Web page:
President Masisi hoped that both Botswana and Virginia could help each other in curbing contagious diseases of wildlife.
â€śWe believe that Virginia Tech can reasonably share their experiences, research insights and advances in veterinary sciences and medicines, to help us build capacity for knowledge creation and improve efforts of managing and containing contagious diseases of wildlife. The ground is fertile for entering into such a mutually beneficial partnership.â€ť
When explaining environmental issues further, Masisi said efforts of conservation and sustainable development might at times be hampered by the emergence and recurrence of diseases when pathogens mutate and take host of more than one species.
â€śWater pollution also kills aquatic life, such as fish, which is one of humanityâ€™s much deserved sources of food. In this regard, One Health Approach imposes ecological responsibility upon all of us to care for the environment and the bio-diversity therein.â€ť
He said the production and use of animal vaccines is an important space and tool for conservation, particularly to deal with trans-border animal diseases.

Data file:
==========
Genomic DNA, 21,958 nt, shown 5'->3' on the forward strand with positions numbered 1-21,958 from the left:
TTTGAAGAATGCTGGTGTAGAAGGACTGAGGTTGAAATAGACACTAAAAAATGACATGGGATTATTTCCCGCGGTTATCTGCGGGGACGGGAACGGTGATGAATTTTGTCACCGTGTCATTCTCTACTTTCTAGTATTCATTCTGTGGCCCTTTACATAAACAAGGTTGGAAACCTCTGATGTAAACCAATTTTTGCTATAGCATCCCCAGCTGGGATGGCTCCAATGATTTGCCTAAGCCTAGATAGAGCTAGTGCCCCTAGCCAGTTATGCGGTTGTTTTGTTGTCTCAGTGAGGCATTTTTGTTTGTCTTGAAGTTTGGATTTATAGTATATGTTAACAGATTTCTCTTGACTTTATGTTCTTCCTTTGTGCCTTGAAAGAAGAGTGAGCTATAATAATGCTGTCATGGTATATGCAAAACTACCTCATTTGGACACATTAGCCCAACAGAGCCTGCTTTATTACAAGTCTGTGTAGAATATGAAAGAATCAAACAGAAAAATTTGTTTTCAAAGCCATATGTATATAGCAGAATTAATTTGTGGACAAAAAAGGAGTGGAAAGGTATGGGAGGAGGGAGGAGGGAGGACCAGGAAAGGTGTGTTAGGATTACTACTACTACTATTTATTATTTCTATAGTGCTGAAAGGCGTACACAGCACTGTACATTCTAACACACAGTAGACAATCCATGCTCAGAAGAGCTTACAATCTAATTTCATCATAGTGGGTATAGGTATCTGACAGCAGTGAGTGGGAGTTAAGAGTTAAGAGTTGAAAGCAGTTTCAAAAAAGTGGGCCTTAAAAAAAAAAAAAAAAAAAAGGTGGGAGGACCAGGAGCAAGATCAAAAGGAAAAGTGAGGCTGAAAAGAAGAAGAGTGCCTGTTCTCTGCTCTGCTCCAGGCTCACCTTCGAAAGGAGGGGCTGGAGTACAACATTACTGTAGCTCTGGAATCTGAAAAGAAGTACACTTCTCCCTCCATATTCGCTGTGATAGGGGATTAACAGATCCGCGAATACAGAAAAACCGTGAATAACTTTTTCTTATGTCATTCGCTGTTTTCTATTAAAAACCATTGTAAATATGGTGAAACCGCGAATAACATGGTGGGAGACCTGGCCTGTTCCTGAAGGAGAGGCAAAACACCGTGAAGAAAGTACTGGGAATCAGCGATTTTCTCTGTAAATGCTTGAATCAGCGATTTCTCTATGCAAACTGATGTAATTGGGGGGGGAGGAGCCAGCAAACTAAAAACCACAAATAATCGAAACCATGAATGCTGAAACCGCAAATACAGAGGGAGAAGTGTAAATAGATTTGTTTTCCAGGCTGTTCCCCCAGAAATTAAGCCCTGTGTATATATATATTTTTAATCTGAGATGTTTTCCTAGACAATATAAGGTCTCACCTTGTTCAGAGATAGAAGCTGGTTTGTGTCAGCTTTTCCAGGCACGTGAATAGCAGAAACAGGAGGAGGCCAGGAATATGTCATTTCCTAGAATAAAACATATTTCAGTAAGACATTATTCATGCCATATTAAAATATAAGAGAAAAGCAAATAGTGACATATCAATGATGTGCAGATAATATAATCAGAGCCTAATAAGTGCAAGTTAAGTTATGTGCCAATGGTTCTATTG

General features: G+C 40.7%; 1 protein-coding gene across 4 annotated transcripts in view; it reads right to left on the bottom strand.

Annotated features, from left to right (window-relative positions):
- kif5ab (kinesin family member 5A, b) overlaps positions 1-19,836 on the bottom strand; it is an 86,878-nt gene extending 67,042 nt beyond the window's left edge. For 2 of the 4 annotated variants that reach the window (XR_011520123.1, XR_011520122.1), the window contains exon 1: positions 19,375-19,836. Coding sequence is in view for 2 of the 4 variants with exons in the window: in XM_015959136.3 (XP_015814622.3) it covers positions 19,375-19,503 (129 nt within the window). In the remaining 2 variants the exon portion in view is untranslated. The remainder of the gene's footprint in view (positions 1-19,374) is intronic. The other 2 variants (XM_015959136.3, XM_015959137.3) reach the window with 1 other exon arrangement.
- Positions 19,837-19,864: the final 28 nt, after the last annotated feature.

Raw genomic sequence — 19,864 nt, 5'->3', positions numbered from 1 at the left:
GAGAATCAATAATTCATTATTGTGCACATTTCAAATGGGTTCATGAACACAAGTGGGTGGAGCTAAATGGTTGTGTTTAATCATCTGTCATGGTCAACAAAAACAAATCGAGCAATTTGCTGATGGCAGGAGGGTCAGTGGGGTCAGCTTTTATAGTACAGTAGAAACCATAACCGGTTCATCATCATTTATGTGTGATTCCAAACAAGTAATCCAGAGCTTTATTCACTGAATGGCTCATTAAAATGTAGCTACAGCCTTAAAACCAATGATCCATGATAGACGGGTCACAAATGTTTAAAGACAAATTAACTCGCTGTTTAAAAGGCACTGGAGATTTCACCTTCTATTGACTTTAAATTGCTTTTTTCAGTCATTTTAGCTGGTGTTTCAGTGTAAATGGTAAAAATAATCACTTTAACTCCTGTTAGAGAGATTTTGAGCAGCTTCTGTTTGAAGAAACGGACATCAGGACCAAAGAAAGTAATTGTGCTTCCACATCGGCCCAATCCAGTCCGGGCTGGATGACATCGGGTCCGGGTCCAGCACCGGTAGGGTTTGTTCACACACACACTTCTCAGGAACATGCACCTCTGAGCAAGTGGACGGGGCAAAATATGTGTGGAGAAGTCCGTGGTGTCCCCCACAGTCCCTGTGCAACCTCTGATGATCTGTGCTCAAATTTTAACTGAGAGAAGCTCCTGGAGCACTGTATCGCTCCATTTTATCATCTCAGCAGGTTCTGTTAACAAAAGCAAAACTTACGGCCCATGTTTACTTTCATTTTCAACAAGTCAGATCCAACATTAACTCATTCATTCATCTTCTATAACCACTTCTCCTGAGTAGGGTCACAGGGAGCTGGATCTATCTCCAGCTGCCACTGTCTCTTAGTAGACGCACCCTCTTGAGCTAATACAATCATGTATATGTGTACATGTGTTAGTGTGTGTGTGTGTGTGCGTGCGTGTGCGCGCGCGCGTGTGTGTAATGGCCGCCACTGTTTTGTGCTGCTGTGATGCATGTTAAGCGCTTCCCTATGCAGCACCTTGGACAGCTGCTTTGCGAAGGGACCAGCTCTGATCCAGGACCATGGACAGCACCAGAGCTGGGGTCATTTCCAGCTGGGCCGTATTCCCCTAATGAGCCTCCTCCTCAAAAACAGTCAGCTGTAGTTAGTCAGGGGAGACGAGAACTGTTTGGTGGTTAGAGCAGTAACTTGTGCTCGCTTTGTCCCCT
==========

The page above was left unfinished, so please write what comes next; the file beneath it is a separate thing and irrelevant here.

â€śIn Botswana, our 43-year-old national premier pharmaceutical institution called Botswana Vaccine Institute has played its role well. Through its successful production of highly efficacious Foot and Mouth vaccines, the country is able to contain this disease as well as supply vaccines to other countries in the sub-region.:
He has however declared that there is need for more help, saying â€śWe need more capacitation to deal with and contain other types of microbial that affect both animals and human health.â€ť
Masisi saddened by deaths of elephant attacks
President Mokgweetsi Masisi has expressed a strong worry over elephants killing people in Botswana. When speaking in Virginia this week, Masisi said it is unfortunate that Batswana have paid a price with their own blood through being attacked by elephants.
â€śCommunities also suffer unimaginable economic losses yearly when their crops are eaten by the elephants. In spite of such incidents of human-elephant conflict, our people embrace living together with the animals. They fully understand wildlife conservation and its economic benefits in tourism.â€ť
In 2018, Nthobogang Samokwaseâ€™s father was attacked by an elephant when travelling from the fields, where he stayed during the cropping season.
It was reported that the man couldnâ€™t run because of his age. He was found trampled by the elephant and was pronounced dead upon arrival at the hospital.
In the same year, in Maun, a 57-year-old British woman was attacked by an elephant at Boro and died upon arrival at the hospital. The woman was with her Motswana partner, and were walking dogs in the evening.